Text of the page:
Sophomore linebacker Blake Martinez suffered an undisclosed injury in practice last week. He was replaced on the depth chart by redshirt junior Joe Hemschoot.
"Blake got hurt in practice," Shaw said. "Blake will be out I'd imagine at least for the next 3-4 weeks. He's not season ending either. His (injury) might be a little bit less (than Henry's). He's moving around decently. But he definitely won't play this week or next week."
Senior cornerback Barry Browning is "doubtful" to play on Saturday.
"There were a few different things that he was dealing with," Shaw said. "He fell extremely awkwardly and there were multiple body parts that had to get checked out. That's the part that sucks, that's been Barry's history between his shoulders and all kinds of stuff. I'd say Barry's doubtful this week and hopeful for the following week."
Hewitt update: After playing only a few snaps in Stanford's season opener, fullback Ryan Hewitt didn't play at all in the Cardinal's win over Army. Hewitt, who suffered a knee bruise in late August, did participate in practice on Tuesday, however, and is feeling better.
"Hewitt's going to practice most of the day today and then all day tomorrow," Shaw said. "And then we should know hopefully by Thursday on Hewitt. He says he feels great for the first time in a month, which is nice. We need Ryan Hewitt to be healthy."
Cardinal quarterback Kevin Hogan is eager for the return of his backfield mate.
"Thankfully we've had two fullbacks who have done a great job in Pat (Skov) and Lee (Ward), but Hewitt's a playmaker, great in the run game and then he can get out in the flat and catch passes and split out wide," Hogan said. "So he adds another dimension to the game. When he's ready to come back it will add something more to our offense."
An offensive rarity: In the day and age of the spread offense, Arizona State will face pro-style attacks in consecutive weeks. Last weekend, the Sun Devils topped Wisconsin 32-30. This week, they'll face Stanford, whose offense shares many similiarites with the Badgers'.
"I think it helps both (Arizona State and Stanford)," Shaw said. "I think it helps them as far as facing a team that will play with a tight end and a fullback on the field at the same time, which is kind of rare. But to stay in that same mode two weeks straight as far as game planning I think helps us because sometimes we have a hard time anticipating what people are going to do. We're watching film and we never see a tight end or fullback on the field and we don't know how people are going to play us. At the very least we see some instances of how they played Wisconsin. They'll make changes and they'll do extra things, but at least (we'll have) a basis of how they're going to line up periodically."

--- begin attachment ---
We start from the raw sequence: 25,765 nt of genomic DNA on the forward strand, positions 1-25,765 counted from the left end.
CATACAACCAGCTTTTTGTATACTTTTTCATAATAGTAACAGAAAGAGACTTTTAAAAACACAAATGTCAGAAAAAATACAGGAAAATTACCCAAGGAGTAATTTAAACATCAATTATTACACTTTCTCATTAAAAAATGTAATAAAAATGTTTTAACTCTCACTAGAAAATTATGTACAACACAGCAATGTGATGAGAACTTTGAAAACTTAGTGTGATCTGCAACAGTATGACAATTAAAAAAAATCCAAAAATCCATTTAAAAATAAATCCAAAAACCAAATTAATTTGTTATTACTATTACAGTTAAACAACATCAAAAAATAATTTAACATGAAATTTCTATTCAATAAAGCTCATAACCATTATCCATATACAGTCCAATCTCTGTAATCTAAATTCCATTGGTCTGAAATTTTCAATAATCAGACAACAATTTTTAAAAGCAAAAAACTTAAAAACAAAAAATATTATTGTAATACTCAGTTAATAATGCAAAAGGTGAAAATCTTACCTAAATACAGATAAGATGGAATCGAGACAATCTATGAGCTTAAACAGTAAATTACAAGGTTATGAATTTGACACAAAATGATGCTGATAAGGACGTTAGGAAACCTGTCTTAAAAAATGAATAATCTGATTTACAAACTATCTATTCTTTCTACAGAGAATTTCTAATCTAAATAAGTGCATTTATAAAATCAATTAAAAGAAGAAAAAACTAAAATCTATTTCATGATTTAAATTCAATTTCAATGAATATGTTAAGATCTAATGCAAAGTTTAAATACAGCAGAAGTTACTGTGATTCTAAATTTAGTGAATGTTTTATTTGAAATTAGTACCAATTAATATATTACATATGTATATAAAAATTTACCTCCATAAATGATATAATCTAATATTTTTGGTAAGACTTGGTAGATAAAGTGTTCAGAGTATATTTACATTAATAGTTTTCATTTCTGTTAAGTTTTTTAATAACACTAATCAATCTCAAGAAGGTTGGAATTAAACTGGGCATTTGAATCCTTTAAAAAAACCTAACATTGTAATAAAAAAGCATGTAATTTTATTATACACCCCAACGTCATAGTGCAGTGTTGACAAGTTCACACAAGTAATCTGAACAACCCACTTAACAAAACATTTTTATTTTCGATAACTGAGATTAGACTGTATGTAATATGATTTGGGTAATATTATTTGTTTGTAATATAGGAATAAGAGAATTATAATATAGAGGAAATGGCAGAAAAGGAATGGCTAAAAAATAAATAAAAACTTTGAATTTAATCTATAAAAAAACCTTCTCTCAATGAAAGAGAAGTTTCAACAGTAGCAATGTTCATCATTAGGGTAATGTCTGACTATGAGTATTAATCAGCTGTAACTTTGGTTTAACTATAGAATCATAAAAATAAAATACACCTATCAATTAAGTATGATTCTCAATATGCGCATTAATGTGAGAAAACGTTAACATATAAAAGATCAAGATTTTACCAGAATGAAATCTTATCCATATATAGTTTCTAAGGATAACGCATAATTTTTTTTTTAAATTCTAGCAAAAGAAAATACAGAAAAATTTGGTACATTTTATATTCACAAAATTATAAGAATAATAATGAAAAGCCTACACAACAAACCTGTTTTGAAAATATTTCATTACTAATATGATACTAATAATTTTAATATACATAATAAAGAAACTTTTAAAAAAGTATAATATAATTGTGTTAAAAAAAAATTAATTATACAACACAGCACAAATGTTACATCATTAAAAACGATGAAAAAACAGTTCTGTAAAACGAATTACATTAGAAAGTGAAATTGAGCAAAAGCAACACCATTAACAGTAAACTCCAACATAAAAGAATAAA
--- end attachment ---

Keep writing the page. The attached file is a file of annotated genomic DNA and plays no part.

Trent Murphy agreed with his coach's assessment.
"It will definitely help," Murphy said. "I feel like we just played Wisconsin (in the Rose Bowl) the other day. It's a little while now, but we're familiar with that team and we played against a lot of their offensive line so we know how physical ASU is because we know how physical Wisconsin is. That will be helpful looking at the film for us."
Gearing up for "The Gauntlent": Stanford will begin its Pac-12 conference schedule on Saturday, and unlike some teams in other conferences, won't enjoy a cupcake opponent from this point forward.
"I've been talking about this for three years now, us going to a nine game (conference) schedule means you don't get a break," Shaw said. "You don't get to schedule late season byes. You don't get to schedule late season nonconference opponents that maybe aren't as good as you are. It's tough. Everybody in our conference has a run of five or six games in a row that you look at and say, 'Oh, here we go.' And that's to me what makes it hard. That's what makes it special. You can go on a run and win four or five straight in our conference without any breaks in there, I think it deserves attention."
"It's a gauntlet. That's the way we look at it. It's a gauntlet. And you have to be able to rise to the occasion every seven days from now until the end of the season with a Thursday game in there somewhere. But it's about realizing that every game is important, no one is bigger than the other one. You can't slight any opponent. You can't look past any opponent. You need to live in seven day existences. And once that game is over, no matter what happens positively or negatively."